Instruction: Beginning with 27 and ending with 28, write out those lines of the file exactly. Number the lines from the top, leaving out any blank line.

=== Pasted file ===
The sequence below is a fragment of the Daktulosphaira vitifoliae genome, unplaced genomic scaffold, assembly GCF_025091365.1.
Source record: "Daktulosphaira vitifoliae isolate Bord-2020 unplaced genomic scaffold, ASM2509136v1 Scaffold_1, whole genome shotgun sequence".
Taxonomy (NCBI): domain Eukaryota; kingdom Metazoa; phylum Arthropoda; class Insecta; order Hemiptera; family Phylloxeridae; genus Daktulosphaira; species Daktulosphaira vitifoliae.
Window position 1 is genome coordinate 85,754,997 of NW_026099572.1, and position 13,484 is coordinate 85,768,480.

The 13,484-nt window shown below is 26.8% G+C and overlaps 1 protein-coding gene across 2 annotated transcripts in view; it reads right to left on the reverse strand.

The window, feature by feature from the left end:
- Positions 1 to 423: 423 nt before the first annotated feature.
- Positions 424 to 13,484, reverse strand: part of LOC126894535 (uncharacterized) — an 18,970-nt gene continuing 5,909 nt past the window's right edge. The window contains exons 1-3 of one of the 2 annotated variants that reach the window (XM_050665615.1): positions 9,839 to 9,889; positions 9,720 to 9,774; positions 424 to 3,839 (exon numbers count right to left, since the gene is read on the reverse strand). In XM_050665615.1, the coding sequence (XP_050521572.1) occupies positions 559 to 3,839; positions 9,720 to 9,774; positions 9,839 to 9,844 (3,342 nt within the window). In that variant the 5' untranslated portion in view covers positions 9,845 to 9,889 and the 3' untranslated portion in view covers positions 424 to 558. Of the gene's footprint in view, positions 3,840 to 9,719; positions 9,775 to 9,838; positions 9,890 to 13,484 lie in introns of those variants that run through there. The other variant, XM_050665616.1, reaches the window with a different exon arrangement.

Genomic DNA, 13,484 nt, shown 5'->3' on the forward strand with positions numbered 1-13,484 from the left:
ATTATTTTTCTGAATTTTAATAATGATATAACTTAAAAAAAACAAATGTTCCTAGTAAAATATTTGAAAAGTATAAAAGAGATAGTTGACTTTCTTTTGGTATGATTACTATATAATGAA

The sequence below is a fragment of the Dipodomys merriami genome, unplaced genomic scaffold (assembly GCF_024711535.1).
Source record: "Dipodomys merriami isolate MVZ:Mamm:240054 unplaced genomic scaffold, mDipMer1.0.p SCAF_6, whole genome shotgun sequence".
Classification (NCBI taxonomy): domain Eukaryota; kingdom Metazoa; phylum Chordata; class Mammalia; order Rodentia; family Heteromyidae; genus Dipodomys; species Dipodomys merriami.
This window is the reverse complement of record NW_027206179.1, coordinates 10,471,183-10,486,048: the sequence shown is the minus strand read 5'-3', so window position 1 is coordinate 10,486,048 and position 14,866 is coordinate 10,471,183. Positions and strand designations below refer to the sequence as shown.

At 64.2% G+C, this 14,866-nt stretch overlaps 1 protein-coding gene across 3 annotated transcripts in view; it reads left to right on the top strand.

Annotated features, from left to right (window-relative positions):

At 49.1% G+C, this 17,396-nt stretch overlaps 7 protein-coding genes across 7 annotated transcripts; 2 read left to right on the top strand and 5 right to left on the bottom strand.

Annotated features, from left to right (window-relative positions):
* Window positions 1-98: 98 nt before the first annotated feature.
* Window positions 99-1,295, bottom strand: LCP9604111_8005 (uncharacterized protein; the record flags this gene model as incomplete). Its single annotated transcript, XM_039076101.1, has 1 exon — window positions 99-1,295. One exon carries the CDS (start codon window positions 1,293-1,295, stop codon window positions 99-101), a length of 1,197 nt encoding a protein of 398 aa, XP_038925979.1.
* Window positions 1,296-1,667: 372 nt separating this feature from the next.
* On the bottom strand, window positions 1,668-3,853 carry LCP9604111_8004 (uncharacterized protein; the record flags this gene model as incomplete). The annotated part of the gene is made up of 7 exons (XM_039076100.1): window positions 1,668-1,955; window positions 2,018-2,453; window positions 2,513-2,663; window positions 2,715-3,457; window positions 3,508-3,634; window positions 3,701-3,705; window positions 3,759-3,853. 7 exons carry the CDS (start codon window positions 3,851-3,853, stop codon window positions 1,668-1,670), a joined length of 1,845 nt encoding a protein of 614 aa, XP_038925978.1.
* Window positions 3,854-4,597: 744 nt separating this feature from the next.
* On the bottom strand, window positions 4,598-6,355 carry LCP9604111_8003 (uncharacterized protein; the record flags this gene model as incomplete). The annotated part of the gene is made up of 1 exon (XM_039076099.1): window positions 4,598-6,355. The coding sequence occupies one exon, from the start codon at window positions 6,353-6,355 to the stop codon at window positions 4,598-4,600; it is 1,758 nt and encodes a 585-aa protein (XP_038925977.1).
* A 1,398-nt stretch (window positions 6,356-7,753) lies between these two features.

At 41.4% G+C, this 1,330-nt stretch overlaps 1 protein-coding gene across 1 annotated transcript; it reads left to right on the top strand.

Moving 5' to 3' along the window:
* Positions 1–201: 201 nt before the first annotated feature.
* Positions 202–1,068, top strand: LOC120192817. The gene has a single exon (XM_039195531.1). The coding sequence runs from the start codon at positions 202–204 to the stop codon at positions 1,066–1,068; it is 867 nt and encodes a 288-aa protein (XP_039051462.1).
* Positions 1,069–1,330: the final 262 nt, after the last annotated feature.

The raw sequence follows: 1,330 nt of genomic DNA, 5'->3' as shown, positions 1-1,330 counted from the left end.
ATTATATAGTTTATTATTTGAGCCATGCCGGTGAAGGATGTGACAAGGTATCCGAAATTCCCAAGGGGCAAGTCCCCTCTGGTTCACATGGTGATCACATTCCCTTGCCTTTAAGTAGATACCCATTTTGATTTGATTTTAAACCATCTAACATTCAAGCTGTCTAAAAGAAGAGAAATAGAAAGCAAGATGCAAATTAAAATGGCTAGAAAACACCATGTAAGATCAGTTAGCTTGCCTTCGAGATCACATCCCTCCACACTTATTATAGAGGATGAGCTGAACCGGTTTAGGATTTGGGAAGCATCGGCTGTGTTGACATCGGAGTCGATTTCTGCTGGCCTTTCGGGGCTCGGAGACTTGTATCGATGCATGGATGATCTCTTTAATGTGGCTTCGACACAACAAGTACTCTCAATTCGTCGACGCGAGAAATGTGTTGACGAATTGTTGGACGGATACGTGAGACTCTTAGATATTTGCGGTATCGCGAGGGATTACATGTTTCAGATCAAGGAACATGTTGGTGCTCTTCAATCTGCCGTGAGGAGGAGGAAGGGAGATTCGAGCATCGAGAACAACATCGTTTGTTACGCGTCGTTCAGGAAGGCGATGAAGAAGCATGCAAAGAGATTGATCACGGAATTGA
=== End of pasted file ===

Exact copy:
Moving 5' to 3' along the window:
* Positions 1–201: 201 nt before the first annotated feature.